Bar ʿEbroyo, Grigorios Grigorios Abū al-Faraj, Barhebraeus (1225/6–1286) [Syr. Orth.]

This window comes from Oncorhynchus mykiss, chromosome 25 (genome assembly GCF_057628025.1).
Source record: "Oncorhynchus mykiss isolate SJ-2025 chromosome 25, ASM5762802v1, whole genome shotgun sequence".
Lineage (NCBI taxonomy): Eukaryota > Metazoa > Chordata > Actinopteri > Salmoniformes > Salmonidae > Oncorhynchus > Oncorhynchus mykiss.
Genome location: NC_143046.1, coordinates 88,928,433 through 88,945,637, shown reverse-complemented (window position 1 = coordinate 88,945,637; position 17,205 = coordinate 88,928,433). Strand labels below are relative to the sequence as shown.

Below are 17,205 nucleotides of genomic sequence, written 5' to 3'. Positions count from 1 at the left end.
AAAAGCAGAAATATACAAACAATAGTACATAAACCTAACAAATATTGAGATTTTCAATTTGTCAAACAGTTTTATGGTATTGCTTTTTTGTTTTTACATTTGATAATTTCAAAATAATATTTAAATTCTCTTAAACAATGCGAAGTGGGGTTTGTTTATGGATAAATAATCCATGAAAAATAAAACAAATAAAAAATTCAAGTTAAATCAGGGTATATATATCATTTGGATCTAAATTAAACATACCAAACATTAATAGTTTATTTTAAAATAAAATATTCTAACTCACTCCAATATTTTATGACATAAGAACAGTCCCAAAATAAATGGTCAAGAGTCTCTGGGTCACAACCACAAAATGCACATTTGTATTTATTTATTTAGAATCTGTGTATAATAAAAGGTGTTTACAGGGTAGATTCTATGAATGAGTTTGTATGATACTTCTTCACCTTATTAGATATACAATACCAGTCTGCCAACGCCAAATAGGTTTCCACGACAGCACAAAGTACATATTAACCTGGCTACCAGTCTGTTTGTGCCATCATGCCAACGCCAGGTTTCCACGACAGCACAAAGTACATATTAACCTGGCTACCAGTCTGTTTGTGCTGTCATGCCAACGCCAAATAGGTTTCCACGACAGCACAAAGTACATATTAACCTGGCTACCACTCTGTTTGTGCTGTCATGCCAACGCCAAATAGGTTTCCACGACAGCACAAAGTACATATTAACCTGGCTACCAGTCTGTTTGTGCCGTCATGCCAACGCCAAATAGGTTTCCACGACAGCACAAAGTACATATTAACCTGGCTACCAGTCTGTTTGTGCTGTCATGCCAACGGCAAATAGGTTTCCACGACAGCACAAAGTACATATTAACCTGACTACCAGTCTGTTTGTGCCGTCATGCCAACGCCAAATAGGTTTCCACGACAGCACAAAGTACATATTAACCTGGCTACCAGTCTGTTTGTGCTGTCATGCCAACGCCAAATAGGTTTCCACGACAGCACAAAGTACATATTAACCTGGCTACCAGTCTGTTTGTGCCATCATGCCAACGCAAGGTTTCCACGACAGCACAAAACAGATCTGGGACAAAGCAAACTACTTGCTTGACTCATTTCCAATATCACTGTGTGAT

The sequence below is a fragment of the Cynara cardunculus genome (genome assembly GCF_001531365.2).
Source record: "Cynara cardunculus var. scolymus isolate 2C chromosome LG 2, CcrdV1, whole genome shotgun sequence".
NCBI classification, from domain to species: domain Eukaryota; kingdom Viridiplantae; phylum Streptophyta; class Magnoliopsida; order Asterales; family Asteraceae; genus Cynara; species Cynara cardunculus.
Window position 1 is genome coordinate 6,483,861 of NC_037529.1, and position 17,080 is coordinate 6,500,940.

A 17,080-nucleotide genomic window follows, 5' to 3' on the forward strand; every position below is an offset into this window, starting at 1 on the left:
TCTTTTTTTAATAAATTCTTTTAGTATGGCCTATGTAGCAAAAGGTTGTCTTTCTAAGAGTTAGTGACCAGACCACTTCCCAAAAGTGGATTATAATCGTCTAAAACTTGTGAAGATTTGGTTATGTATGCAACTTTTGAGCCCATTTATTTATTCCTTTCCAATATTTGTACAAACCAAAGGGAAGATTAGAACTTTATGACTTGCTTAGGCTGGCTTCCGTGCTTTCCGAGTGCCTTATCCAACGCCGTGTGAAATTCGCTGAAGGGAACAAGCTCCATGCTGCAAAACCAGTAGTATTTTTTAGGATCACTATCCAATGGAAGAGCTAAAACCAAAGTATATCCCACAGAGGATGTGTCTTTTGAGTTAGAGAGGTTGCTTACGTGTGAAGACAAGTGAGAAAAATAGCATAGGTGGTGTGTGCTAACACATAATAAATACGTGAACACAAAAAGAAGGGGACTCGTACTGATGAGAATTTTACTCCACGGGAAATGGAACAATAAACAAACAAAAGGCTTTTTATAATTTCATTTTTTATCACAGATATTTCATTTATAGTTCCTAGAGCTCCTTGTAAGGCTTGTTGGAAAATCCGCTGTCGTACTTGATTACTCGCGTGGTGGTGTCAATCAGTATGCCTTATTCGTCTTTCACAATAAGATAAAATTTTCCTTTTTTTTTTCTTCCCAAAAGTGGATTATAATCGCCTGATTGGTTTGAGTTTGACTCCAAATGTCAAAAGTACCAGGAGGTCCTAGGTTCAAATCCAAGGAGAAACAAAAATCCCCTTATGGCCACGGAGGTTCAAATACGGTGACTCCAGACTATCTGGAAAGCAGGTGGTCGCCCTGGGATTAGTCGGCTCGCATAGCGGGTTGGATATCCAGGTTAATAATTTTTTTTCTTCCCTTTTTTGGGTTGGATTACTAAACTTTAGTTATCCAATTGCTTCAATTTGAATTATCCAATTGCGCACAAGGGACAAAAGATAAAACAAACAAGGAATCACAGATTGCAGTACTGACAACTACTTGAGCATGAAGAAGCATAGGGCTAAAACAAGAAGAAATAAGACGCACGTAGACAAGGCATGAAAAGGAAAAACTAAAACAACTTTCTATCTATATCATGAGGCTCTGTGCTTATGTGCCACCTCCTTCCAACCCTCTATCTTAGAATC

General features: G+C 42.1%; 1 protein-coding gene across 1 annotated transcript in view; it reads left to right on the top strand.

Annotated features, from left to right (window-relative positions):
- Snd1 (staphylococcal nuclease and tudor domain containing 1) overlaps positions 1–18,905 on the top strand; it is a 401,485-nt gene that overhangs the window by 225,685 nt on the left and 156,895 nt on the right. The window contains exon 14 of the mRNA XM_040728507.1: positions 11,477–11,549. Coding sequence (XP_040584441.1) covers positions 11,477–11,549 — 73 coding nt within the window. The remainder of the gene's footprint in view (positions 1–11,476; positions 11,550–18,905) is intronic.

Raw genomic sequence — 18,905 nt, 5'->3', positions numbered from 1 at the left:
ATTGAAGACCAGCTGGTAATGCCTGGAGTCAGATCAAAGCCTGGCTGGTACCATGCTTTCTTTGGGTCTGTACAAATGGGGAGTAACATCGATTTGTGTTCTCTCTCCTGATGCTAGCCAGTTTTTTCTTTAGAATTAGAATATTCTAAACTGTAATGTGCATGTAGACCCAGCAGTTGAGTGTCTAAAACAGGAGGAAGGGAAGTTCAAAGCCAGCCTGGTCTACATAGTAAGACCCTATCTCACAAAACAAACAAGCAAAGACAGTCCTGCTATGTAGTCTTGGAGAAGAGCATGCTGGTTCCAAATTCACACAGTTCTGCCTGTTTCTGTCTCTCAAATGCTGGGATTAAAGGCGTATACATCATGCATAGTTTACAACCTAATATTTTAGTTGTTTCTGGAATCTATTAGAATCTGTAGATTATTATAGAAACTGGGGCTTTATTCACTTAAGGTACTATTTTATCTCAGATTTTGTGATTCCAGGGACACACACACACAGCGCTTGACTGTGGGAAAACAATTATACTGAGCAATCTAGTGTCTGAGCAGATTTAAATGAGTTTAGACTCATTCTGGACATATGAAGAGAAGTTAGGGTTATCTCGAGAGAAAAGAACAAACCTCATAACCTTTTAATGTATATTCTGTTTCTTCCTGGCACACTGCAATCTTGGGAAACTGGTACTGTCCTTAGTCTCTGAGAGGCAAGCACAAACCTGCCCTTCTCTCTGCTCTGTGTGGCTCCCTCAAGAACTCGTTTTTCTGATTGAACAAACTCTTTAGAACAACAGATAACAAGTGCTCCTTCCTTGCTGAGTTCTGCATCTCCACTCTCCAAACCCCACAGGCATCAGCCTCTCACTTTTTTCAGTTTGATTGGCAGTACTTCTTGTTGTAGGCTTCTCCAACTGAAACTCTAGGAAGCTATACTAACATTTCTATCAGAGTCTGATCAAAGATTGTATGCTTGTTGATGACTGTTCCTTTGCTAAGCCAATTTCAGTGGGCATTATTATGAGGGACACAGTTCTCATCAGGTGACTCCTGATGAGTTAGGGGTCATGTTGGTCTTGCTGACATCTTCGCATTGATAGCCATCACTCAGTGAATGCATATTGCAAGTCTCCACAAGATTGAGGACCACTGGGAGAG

Maph. (since 1264) and polymath. Foremost representative of the Syriac Renaissance of the 12th–13th cent. Bar ʿEbroyo was born as a son of the physician Ahrun in Melitene. The view that links his name to a Jewish ancestry is best rejected in favor of one associating it with the village of ʿEbro on the Euphrates downstream of Melitene. After periods of study in Antioch, Tripoli (both then still in the hands of the Crusaders) and, possibly, Damascus, Bar ʿEbroyo was made bp. in 1246 of Gubos and a little later of Laqabin (both sees in the vicinity of Melitene) by Patr. Ignatius III Dawid (Maphr. 1215–22, patr. 1222–52). In the schism that followed the death of Ignatius III, Bar ʿEbroyo sided at first with Dionysios ʿAngur ( patr. 1252–61) and was appointed by him in ca. 1253 to the see of Aleppo, where he was to witness the fall of the city to the Mongols in 1260. The synod held in Cilicia following the death of Patr. Yuḥanon bar Maʿdani in 1264 saw the double election of Ignatius IV Yeshuʿ ( patr. 1264–82) to the patriarchate and of Bar ʿEbroyo to the maphrianate. Bar ʿEbroyo’s normal place of residence as maph. was Mosul and the nearby Dayro d-Mor Matay, but a significant part of his maphrianate was spent in Maragha and Tabriz, the new centers of power and learning under the Mongol Īl-Khāns, where Bar ʿEbroyo befriended the leading Muslim scholars of the day. During his maphrianate Bar ʿEbroyo ordained a total of twelve bishops, including his biographer Diosqoros of Gozarto, and saw his erstwhile disciple Philoxenos Nemrod ( patr. 1283–92) elected to the patriarchate in 1283. He also entertained a friendly relationship with his Ch. of E. counterparts Denḥa I ( cath. 1265–81) and Yahbalaha III. Bar ʿEbroyo died in Maragha on 29/30 July 1286. His remains were later transferred to Dayro d-Mor Matay, where they rest to this day together with those of his younger brother and successor in the maphrianate, Grigorios Barṣawmo Ṣafī.